Cardiovascular diseases in older patients with osteoporotic hip fracture: prevalence, disturbances in mineral and bone metabolism, and bidirectional links
A Fisher,1,3 W Srikusalanukul,1 M Davis,1,3 P Smith2,3
1Departments of Geriatric Medicine, 2Orthopaedic Surgery, The Canberra Hospital, 3Australian National University Medical School, Canberra, ACT, Australia
Background: Considerable controversy exists regarding the contribution of mineral/bone metabolism abnormalities to the association between cardiovascular diseases (CVDs) and osteoporotic fractures.
Aims and methods: To determine the relationships between mineral/bone metabolism biomarkers and CVD in 746 older patients with hip fracture, clinical data were recorded and serum concentrations of parathyroid hormone (PTH), 25-hydroxyvitamin D, calcium, phosphate, magnesium, troponin I, parameters of bone turnover, and renal, liver, and thyroid functions were measured.
Results: CVDs were diagnosed in 472 (63.3%) patients. Vitamin D deficiency was similarly prevalent in patients with (78.0%) and without (82.1%) CVD. The CVD group had significantly higher mean PTH concentrations (7.6 vs 6.0 pmol/L, P < 0.001), a higher prevalence of secondary hyperparathyroidism (SPTH) (PTH > 6.8 pmol/L, 43.0% vs 23.3%, P < 0.001), and excess bone resorption (urinary deoxypyridinoline corrected by creatinine [DPD/Cr] > 7.5 nmol/µmol, 87.9% vs 74.8%, P < 0.001). In multivariate regression analysis, SHPT (odds ratio [OR] 2.6, P = 0.007) and high DPD/Cr (OR 2.8, P = 0.016) were independent indictors of CVD. Compared to those with both PTH and DPD/Cr in the normal range, multivariate-adjusted ORs for the presence of CVD were 17.3 (P = 0.004) in subjects with SHPT and 9.7 (P < 0.001) in patients with high DPD/Cr. CVD was an independent predicator of SHPT (OR 2.8, P = 0.007) and excess DPD/Cr (OR 2.5, P = 0.031). CVD was predictive of postoperative myocardial injury, while SHPT was also an independent predictor of prolonged hospital stay and in-hospital death.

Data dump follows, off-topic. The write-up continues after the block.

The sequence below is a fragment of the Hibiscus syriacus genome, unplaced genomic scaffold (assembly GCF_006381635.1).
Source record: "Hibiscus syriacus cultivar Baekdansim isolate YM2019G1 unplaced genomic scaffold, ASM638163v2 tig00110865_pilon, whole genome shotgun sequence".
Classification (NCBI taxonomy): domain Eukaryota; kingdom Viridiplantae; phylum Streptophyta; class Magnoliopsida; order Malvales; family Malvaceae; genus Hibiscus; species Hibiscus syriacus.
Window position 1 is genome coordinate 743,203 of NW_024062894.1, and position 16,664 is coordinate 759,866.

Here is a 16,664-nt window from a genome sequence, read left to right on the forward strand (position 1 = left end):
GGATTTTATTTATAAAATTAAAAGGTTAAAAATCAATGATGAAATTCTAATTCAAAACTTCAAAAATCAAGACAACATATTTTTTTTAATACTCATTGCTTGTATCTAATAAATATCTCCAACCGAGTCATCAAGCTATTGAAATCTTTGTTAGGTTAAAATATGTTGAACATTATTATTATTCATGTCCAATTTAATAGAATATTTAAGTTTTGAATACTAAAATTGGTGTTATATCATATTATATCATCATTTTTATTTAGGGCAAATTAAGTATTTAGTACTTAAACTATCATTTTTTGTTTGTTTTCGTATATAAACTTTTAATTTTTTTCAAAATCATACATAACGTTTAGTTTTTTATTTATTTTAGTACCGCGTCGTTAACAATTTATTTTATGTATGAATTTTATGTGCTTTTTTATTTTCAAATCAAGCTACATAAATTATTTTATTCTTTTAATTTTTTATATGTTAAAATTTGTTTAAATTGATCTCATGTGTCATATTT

Conclusion: SHPT and excess bone resorption are independent pathophysiological mediators underlying the bidirectional associations between CVD and hip fracture, and therefore are important diagnostic and therapeutic targets.
Keywords: cardiovascular disease, hip fracture, PTH, 25(OH)D, secondary hyperparathyroidism, bone turnover, mineral metabolism
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